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Urban centres

1980 Population (Millions)

1980 Households (000’s)

2000 Population (Millions)

2000 Households (000’s)

1980-2000 New housing units req

Dhaka Chittagong Khulna

3.5 1.43 0.70

515 220 108

9.3 4.0 2.4

1691 727 418

(000) 1176 507 310

Housing at Uttara Model Town in Dhaka City

Table 1: Population growth of urban areas and new shelter requirements (1980-2000).

Figure 4: View showing the dense settlements of Dhaka

Housing situation in Dhaka faces the formidable problem of providing minimum shelter of acceptable standard to everybody. The scene is depicted by the volume of slums and squatters, number of families per house- hold, trend in house- hold formation, etc.

The Urban Middle Class In Indian subcontinent the middle class emerged more as a consequence of changes in the system of law and public administration than as a result of economic and technological development. The members of the middle class belong to the learned professions. The real growth of middle class was more of a 20th C. phenomenon with the growth of government jobs in civil, military, police, railway and river services along with the growth of institutions for professional education of doctors, engineers and advocates. 'This growth of the professions and the number of Indians (before subdivision) in government service coincides with a steady increase in urbanization after 1900 and the faster growth of individual cities.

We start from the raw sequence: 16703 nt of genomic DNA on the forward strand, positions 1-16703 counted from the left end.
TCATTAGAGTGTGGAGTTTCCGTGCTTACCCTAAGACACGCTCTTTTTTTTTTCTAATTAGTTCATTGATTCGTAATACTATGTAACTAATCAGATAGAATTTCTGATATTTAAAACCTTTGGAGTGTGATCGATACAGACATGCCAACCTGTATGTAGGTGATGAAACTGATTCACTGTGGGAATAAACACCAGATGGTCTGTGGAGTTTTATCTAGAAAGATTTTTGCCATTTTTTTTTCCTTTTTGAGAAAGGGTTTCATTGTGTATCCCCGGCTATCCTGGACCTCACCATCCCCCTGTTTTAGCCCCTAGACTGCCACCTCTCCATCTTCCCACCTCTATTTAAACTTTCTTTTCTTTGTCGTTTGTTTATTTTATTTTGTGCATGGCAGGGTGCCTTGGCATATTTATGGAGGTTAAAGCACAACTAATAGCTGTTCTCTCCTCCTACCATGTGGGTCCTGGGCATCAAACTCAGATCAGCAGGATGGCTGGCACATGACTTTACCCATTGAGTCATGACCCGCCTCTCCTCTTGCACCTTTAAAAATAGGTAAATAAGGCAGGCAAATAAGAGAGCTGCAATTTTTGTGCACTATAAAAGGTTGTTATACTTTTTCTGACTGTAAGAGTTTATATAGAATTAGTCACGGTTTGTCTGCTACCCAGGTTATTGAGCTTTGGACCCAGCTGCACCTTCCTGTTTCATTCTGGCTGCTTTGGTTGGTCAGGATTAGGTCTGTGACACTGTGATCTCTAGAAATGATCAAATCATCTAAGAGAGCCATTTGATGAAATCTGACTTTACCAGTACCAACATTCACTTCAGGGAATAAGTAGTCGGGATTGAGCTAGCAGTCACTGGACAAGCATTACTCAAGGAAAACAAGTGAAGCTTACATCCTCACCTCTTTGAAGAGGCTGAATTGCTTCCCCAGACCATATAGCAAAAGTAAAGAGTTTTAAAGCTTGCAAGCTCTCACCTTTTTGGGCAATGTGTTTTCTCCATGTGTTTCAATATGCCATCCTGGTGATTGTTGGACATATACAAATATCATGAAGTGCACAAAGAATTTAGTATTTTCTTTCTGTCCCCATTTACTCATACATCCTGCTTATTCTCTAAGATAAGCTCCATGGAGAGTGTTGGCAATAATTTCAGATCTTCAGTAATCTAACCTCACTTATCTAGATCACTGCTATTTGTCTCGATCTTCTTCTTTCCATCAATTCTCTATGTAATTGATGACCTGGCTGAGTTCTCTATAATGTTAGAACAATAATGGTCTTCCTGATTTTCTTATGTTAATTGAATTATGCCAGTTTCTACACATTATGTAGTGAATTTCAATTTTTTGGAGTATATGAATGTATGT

Urbanization introduced major changes in the system of education and occupation. Traditionally, specific trade or occupation of each member of indigenous society was birth ascribed. Achieved characteristics are mainly economic and refer to formal education and training. Whereas in traditional system children followed their parents into their roles, education was at individual level without formal schooling.

Western ideas increasingly in iltrated into the middle-class thinking through their education, in service training and the media- books, journals and press. This influenced gradual change in the concept of family, life-style and living. Metropolitan society and the job structure together created preference for nuclear family to replace the traditional joint family. Westernization encouraged both spatial and temporal compartmentalization of activities in cities as well as in domestic level. The home and work place was no longer synonymous. The cities eventually compartmentalized into residential, commercial, recreational and industrials zones. Single used areas replaced traditional mixed land use. In the domestic level the trend was to


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